National Chambal Sanctuary

The National Chambal Sanctuary, also known as National Chambal Gharial Wildlife Sanctuary, was founded over the Chambal River in 1979 under the crocodile conservation project to protect Indian Gharials as a riverine sanctuary. In India, National Chambal Sanctuary is lying in three states of Madhya Pradesh, Uttar Pradesh and Rajasthan.

This article will provide information about National Chambal Sanctuary in the context of the IAS Exam.

The candidates can read more related information from the links provided below:

Facts about National Chambal Sanctuary

  • National Chambal Sanctuary (NCS) is called a tri-state sanctuary due to its diverse area in three states. 
  • It emerges from the Vindhya hill range of Madhya Pradesh, flows in Rajasthan and merges in the Yamuna River, where five rivers meet called Pachanada in Uttar Pradesh. 
  • A 600 km stretch of the Chambal River, between Jawahar Sagar Dam (Rajasthan) and Panchnada (Uttar Pradesh), has been declared as the National Chambal Sanctuary primarily for the conservation of gharial and associated aquatic fauna. 
  • The Sanctuary is managed by the Rajasthan, Madhya Pradesh and Uttar Pradesh Forest Departments.
  • The Chambal river is one of the pollution-free rivers of India, which provides a perfect habitat for the Gangetic Gharials and the Gangetic Dolphins and other aquatic animals, land animals and birds.
  • This is perhaps the only wetland sanctuary in India for the conservation and management of crocodiles. 
  • Unpolluted and deep Chambal water, sandy islets and banks of River Chambal make it a perfect place for basking and nesting.
  • The National Chambal Sanctuary is listed as an important bird area (IBA) and is a proposed Ramsar site.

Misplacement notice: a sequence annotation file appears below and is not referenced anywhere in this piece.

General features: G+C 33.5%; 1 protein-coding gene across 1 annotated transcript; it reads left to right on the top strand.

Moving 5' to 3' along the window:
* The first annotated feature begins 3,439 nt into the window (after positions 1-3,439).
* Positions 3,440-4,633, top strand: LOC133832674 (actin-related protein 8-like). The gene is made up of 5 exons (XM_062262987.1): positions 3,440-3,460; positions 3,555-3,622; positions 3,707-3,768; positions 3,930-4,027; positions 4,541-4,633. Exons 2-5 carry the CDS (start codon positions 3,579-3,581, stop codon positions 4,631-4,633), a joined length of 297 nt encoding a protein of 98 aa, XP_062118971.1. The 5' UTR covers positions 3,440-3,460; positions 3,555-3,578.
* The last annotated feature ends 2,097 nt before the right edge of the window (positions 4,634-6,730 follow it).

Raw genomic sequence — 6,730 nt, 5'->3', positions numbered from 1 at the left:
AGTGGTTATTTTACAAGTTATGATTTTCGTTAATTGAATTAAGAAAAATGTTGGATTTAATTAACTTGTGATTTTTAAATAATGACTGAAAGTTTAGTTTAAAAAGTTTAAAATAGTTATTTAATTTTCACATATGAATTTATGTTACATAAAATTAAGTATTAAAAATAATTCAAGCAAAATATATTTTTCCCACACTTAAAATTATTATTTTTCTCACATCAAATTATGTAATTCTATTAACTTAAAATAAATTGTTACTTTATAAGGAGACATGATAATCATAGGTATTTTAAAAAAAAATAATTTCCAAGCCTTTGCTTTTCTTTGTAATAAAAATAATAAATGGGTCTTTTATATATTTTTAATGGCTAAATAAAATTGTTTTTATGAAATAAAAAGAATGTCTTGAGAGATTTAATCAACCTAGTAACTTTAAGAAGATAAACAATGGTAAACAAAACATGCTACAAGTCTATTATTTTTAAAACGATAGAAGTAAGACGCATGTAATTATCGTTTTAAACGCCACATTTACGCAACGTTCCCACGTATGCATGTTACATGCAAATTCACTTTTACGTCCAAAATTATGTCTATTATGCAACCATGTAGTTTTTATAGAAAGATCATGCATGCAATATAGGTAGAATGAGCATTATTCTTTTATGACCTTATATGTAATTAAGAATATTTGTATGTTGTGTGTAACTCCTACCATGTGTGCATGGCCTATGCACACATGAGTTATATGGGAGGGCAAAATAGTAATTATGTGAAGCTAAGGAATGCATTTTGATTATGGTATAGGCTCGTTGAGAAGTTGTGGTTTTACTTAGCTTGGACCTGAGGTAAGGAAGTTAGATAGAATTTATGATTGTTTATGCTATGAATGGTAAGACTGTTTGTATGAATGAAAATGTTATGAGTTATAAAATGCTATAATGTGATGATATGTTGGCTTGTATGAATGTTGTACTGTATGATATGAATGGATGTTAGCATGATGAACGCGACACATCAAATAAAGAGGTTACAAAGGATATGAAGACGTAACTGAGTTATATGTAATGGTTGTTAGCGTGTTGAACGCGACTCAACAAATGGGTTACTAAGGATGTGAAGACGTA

• Apart from the gharial and smooth-coated otter, the fauna of the Sanctuary includes the marsh crocodile or mugger, seven species of freshwater turtles, Ganges river dolphin, and 78 species of wetland birds.

  • The gharial is endemic to the Indian subcontinent, occurring in the Indus, Ganges, Brahmaputra and the Mahanadi River systems. 
  • It is believed that the gharial is now extinct from Myanmar, Bhutan and Pakistan. 
  • In Bangladesh, fewer than 20 individuals may be present. 
  • The gharial, once widespread, is now listed as ‘Critically Endangered’ in the IUCN Red List.
  • As much as 96 to 98% of its population has declined in the last 60 years.
  • The Chambal River holds the largest breeding subpopulation of gharial, with an estimated 48% of its total adult population. 
  • Chambal supports the largest population of Gharials in the wild.

Read more about IUCN Indian Crocodiles & World Crocodile Day, from the linked article. 

National Chambal Sanctuary - Chambal River

Source – National Chambal Sanctuary Website

Significance of National Chambal Sanctuary

  • National Chambal sanctuary supports the largest population of Gangetic Gharials in India, and it is also the last known surviving habitat of Gangetic River Dolphin.
  • Chambal is one of the cleanest rivers in India.
  • National Chambal Sanctuary is home to eight species of turtles, some of them are endangered.